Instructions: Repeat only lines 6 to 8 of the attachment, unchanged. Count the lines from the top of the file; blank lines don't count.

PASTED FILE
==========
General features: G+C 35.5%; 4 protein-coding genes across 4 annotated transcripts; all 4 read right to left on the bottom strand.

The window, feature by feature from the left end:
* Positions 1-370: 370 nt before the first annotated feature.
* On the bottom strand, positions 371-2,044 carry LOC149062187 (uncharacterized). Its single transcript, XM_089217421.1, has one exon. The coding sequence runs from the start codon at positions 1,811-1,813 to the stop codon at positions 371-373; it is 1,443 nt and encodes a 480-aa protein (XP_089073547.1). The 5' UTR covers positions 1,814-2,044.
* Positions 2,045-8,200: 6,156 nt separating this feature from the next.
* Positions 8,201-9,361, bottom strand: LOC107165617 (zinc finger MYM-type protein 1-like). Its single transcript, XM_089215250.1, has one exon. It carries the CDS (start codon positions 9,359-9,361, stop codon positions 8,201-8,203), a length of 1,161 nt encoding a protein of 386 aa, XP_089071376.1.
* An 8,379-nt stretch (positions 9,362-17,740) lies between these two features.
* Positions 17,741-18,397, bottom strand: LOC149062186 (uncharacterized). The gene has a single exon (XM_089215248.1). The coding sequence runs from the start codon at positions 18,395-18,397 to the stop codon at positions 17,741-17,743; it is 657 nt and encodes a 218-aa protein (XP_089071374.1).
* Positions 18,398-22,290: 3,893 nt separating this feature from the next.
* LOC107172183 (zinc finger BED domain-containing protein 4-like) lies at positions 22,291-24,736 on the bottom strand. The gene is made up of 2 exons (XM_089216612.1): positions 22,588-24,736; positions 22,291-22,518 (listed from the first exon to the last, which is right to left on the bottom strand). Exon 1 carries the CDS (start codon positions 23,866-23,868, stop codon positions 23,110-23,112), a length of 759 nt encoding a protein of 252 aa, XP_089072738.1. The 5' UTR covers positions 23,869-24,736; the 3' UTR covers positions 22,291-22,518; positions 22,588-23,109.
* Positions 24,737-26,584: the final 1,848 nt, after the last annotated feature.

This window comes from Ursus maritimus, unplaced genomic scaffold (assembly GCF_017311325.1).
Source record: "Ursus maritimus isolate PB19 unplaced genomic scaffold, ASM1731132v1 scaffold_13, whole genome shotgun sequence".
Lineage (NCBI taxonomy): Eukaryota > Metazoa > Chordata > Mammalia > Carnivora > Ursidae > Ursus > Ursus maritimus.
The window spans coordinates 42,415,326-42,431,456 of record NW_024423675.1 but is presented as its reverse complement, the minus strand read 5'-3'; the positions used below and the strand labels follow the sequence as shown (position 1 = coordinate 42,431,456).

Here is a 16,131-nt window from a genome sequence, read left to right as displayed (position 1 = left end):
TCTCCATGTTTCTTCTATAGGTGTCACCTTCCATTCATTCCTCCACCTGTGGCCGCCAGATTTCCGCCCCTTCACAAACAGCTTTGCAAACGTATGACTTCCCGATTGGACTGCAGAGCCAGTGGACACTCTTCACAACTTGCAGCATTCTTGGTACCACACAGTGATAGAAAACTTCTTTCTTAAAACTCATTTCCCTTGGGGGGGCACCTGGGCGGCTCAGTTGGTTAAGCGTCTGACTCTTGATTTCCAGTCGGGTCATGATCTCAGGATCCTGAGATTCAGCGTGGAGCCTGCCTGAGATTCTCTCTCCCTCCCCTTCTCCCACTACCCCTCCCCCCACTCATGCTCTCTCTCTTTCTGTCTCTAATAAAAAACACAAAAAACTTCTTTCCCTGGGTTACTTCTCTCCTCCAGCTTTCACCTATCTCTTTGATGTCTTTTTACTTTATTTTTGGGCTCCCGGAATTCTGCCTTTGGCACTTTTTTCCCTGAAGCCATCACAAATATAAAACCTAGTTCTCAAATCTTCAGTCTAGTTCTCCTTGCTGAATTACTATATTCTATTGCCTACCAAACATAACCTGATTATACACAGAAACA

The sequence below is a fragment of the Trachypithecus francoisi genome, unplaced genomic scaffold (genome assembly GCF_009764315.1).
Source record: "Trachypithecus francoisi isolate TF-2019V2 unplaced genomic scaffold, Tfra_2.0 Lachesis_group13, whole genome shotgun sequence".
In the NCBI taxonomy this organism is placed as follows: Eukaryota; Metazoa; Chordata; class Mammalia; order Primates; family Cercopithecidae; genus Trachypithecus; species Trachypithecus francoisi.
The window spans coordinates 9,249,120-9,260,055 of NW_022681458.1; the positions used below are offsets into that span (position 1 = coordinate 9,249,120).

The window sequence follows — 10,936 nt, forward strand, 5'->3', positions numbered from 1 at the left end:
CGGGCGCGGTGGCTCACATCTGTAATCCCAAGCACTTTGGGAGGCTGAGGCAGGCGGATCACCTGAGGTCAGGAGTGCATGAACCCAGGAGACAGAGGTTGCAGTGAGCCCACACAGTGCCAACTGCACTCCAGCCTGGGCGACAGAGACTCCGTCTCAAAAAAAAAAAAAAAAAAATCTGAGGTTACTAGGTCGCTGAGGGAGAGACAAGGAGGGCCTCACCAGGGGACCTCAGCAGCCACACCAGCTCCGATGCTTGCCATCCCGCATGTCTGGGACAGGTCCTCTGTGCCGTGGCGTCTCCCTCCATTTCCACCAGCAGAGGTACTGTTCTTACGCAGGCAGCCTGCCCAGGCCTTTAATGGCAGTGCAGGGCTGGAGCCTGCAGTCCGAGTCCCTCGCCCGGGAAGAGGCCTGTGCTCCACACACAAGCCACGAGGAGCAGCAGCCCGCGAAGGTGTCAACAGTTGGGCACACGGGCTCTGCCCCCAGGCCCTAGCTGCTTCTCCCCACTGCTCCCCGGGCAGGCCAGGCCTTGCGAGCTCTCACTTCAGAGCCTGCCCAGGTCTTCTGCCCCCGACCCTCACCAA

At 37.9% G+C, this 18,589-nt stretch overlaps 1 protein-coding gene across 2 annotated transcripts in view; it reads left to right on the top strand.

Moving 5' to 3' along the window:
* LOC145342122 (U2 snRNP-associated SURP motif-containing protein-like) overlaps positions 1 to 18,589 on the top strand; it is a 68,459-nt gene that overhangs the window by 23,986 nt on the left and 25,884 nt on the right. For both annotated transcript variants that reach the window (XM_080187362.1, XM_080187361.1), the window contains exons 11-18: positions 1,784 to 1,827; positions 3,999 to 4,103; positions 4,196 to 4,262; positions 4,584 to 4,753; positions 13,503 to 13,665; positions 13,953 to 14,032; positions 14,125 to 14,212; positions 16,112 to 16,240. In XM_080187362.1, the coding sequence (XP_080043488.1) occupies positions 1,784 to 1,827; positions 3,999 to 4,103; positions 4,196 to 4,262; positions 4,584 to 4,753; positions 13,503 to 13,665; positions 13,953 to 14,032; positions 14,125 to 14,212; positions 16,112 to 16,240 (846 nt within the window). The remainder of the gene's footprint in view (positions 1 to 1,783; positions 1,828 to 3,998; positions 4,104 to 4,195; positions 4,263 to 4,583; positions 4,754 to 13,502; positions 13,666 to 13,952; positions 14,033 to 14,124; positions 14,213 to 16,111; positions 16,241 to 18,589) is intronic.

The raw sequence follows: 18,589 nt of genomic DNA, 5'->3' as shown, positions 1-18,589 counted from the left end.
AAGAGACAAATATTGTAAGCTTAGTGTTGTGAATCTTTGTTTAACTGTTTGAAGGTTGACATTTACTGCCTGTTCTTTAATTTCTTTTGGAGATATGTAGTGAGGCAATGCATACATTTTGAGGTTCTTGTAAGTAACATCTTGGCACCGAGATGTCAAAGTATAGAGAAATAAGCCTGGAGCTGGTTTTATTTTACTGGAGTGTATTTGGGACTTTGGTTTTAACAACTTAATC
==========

* Positions 8,201-9,361, bottom strand: LOC107165617 (zinc finger MYM-type protein 1-like). Its single transcript, XM_089215250.1, has one exon. It carries the CDS (start codon positions 9,359-9,361, stop codon positions 8,201-8,203), a length of 1,161 nt encoding a protein of 386 aa, XP_089071376.1.
* An 8,379-nt stretch (positions 9,362-17,740) lies between these two features.
* Positions 17,741-18,397, bottom strand: LOC149062186 (uncharacterized). The gene has a single exon (XM_089215248.1). The coding sequence runs from the start codon at positions 18,395-18,397 to the stop codon at positions 17,741-17,743; it is 657 nt and encodes a 218-aa protein (XP_089071374.1).